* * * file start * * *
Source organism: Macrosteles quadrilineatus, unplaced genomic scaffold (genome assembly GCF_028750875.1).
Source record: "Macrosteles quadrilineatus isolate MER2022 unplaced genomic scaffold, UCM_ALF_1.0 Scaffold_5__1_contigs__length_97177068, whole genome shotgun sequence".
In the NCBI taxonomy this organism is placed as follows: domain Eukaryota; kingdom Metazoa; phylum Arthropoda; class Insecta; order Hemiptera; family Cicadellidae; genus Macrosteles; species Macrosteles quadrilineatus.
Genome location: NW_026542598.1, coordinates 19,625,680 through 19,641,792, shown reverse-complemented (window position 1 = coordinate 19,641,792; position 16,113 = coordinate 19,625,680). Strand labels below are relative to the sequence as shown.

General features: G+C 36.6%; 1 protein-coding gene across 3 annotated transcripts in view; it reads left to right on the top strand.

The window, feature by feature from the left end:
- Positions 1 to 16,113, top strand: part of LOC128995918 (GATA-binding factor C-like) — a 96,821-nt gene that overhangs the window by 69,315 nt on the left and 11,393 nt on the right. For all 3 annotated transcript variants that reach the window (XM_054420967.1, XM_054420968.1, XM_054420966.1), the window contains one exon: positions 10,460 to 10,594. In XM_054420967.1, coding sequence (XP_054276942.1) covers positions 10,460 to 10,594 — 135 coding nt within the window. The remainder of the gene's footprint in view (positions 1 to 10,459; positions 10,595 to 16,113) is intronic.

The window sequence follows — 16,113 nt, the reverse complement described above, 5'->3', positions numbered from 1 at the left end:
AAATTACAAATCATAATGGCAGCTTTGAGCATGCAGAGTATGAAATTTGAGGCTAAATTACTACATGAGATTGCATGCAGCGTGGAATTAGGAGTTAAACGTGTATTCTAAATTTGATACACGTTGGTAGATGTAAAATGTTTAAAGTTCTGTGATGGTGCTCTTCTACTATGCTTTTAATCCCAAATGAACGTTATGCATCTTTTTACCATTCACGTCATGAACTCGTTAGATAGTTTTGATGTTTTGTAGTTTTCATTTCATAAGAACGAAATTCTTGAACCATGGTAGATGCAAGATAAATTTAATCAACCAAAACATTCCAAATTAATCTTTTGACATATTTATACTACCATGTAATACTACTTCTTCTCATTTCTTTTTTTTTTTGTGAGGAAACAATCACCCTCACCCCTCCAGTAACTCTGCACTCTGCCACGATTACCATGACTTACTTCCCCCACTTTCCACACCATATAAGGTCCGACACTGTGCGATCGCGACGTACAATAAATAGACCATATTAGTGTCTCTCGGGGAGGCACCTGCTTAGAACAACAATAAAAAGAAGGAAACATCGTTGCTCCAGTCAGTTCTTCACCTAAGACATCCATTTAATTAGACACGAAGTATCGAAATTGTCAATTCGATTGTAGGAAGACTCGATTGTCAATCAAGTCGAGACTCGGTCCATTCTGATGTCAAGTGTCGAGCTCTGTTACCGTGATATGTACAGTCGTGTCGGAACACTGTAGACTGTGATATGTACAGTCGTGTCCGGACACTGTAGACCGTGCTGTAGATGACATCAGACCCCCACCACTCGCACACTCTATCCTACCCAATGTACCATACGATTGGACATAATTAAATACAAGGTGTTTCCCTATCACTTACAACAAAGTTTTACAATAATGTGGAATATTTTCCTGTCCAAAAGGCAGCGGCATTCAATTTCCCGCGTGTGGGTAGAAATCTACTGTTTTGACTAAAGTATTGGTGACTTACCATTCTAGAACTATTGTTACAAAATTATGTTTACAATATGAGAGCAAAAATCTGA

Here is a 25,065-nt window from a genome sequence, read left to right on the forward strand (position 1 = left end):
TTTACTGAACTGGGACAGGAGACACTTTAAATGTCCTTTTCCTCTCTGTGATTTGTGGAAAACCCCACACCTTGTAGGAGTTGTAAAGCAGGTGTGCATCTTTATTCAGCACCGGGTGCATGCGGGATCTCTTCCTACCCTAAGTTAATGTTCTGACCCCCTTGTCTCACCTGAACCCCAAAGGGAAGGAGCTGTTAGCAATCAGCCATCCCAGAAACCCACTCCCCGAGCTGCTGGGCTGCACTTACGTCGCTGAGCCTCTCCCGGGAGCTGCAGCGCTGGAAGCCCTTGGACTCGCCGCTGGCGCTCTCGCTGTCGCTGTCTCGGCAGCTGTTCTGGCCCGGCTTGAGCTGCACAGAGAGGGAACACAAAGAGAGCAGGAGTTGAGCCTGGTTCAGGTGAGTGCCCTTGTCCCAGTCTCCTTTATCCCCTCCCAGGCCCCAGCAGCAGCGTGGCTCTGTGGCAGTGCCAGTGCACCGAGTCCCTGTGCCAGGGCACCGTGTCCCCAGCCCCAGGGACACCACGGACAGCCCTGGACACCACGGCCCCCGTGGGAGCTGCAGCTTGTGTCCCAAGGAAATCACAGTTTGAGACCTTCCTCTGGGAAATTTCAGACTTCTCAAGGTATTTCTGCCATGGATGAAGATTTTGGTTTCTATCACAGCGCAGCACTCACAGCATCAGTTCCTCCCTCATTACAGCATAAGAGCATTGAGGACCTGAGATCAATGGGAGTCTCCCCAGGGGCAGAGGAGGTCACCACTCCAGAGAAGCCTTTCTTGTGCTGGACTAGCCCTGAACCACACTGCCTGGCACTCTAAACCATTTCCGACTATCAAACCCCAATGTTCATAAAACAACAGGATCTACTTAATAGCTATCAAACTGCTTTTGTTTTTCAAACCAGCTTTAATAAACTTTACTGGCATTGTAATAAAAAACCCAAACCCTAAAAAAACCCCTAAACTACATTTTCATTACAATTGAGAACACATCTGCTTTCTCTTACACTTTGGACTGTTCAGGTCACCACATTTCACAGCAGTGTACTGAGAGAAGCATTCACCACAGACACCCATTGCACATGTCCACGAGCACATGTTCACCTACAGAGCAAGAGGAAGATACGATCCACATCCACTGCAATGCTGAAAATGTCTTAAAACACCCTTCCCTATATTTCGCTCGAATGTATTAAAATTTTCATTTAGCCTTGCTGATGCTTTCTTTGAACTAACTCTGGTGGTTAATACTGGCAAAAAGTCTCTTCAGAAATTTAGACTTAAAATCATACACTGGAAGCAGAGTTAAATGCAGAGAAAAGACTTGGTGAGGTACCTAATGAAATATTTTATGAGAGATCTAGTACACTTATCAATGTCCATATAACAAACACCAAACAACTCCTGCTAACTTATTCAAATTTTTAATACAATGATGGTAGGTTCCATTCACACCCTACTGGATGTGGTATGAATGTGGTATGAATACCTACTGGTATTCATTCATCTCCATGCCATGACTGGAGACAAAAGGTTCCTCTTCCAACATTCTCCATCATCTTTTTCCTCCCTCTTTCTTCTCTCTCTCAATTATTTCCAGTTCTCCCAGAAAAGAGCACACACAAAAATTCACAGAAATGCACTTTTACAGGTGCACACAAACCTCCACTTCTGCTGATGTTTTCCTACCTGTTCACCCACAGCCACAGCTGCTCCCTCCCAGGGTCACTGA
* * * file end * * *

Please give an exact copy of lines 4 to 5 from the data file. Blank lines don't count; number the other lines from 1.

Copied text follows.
Genome location: NW_026542598.1, coordinates 19,625,680 through 19,641,792, shown reverse-complemented (window position 1 = coordinate 19,641,792; position 16,113 = coordinate 19,625,680). Strand labels below are relative to the sequence as shown.

General features: G+C 36.6%; 1 protein-coding gene across 3 annotated transcripts in view; it reads left to right on the top strand.